1
$\begingroup$

In the introduction to his paper "Assignment of Ordinals to Terms for Primitive Recursive Functionals of Finite Type", W.A. Howard writes:

Gentzen...showed that the consistency of first order (classical or intuitionistic ) arithmetic can be proved by methods which are finitary except for the use of the descending chain principle for the ordinals less than $\epsilon_0$.

In their paper, "Goedel's Function ("Dialectica") Interpretation", Avigad and Feferman have this to say about Howard's paper:

For terms of $\mathrm T$, this task [the task of assigning ordinals (or notations representing ordinals) to terms in such a way that each one-step reduction leads to a decrease in the associated ordinal--my comment] is carried out by Howard [1970] using notations below the ordinal $\epsilon_0$. Via a formal treatment of the term model, this yields, as a by-product, an ordinal analysis: over a weak base theory [$PRA$?--my question and comment] the assertion that "there are no infinite decreasing sequences of ordinal notations beneath $\epsilon_0$" implies the consistency of $PA$.

Regarding the principle "there are no infinite descending sequences of ordinal notations beneath $\epsilon_0$", Ackermann (in his Dissertation) has this to say (this is found in Richard Zach's paper "The Practice of Finitism: Epsilon Calculus and Consistency Proofs in Hilbert's Program"--Zach himself says in this paper that "Ackermann was completely aware of the involvement of transfinite induction in this case [of the consistency of $2PRA^{-}$--my comment, also in the case of the proof of the consistency of $\mathbf Z_{\mathfrak a}$], but he sees in it no violation of the finitist standpoint"):

The disassembling of functionals by reduction does not occur in the sense that a finite ordinal is decreased each time an outermost function symbol is eliminated. Rather, to each functional corresponds as it were a transfinite ordinal number as its rank, and the theorem, that a constant functional is reduced to a numeral after carrying out finitely many operations, corresponds to the other [theorem], that if one descends from a transfinite ordinal number to ever smaller ordinal numbers, one has to reach zero after a finite number of steps. Now there is naturally no mention of transfinite sets or ordinal numbers in our metamathematical investigations. It is however interesting, that the mentioned theorem can be formulated so that there in nothing transfinite about it any more.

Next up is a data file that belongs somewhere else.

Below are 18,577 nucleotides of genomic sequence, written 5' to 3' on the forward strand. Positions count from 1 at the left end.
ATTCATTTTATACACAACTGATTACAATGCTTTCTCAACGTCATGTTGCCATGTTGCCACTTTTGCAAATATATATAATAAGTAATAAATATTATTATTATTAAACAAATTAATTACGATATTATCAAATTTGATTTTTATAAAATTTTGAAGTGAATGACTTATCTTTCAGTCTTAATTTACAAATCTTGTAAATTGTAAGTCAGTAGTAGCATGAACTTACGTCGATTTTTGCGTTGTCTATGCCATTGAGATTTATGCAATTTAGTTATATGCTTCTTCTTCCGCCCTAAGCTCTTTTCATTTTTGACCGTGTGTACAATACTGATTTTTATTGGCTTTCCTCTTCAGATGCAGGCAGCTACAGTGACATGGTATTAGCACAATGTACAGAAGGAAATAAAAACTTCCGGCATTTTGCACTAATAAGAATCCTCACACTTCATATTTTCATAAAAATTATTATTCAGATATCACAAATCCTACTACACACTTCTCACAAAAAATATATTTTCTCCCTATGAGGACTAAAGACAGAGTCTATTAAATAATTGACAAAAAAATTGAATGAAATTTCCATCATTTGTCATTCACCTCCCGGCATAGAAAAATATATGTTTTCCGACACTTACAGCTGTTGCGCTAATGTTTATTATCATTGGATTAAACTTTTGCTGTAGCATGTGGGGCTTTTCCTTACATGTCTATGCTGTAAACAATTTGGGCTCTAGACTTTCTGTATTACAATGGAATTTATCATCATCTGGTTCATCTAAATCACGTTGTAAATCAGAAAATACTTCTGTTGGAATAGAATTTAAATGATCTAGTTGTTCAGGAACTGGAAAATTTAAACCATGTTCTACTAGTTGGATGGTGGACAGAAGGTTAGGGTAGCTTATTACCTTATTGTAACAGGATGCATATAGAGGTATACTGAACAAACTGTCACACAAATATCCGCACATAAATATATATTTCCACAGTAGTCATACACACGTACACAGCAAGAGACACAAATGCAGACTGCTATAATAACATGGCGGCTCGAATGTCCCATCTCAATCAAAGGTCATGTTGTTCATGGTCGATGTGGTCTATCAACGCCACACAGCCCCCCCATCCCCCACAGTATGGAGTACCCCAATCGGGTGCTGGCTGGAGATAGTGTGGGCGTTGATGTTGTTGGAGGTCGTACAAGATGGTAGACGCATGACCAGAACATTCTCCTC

Zach continues:

Without appealing to the well-orderedness of the corresponding ordinals, it remains to argue finitistically that the finite sequences of numbers ordered in the appropriate manner are also well-ordered. Ackermann does not attempt this for the entire class of sequences of sequences of numbers needed in the proof (corresponding to $\omega^{\omega^{\omega}}$ [does the entire class of sequences of sequences of numbers needed in the proof get reduced (as it were) to a set of single numbers as resolvents in a finite number of steps?--my question and comment]), but only for $\omega^2$.

Zach now continues with Ackermann's comment:

Consider a transfinite ordinal number less than $\omega$$\cdot$$\omega$. Each such ordinal number can be written in the form: $\omega$$\cdot$$\mathfrak n$+$\mathfrak m$, where $\mathfrak n$ and $\mathfrak m$ are finite numbers. Hence such an ordinal can also be characterized by a pair of numbers ($\mathfrak n$,$\mathfrak m$), where the order of these numbers is of course significant. To the descent in the series of ordinals corresponds the following operation on the number pair ($\mathfrak n$,$\mathfrak m$). Either the first number $\mathfrak n$ remains the same, then the number $\mathfrak m$ is replaced by a smaller number $\mathfrak m^{'}$. Or the first number $\mathfrak n$ is made smaller; then I can put an arbitrary number in the second position, which can be larger than $\mathfrak m$. It is clear that one has to reach the number pair (0,0) after finitely many steps. For after at most $\mathfrak m$+1 steps I reach a number pair, where the first number is smaller than $\mathfrak n$. Let ($\mathfrak n^{'}$,$\mathfrak m^{'}$) be that pair. After at most $\mathfrak m^{'}$+1 steps I reach a number pair in which the first number is again smaller than $\mathfrak n^{'}$, etc. After finitely many steps one reaches the number pair (0,0) in this fashion, which corresponds to the ordinal number 0. In this form, the mentioned theorem contains nothing trnsfinite whatsoever; only considerations which are acceptable in metamathematics are used. The same holds true if one does not use pairs but triples, quadruples, etc. This idea is not only used in the following proof that the reduction of functionals terminates, but will also be used again and again later on, especialy in the finiteness proof at the end of the work.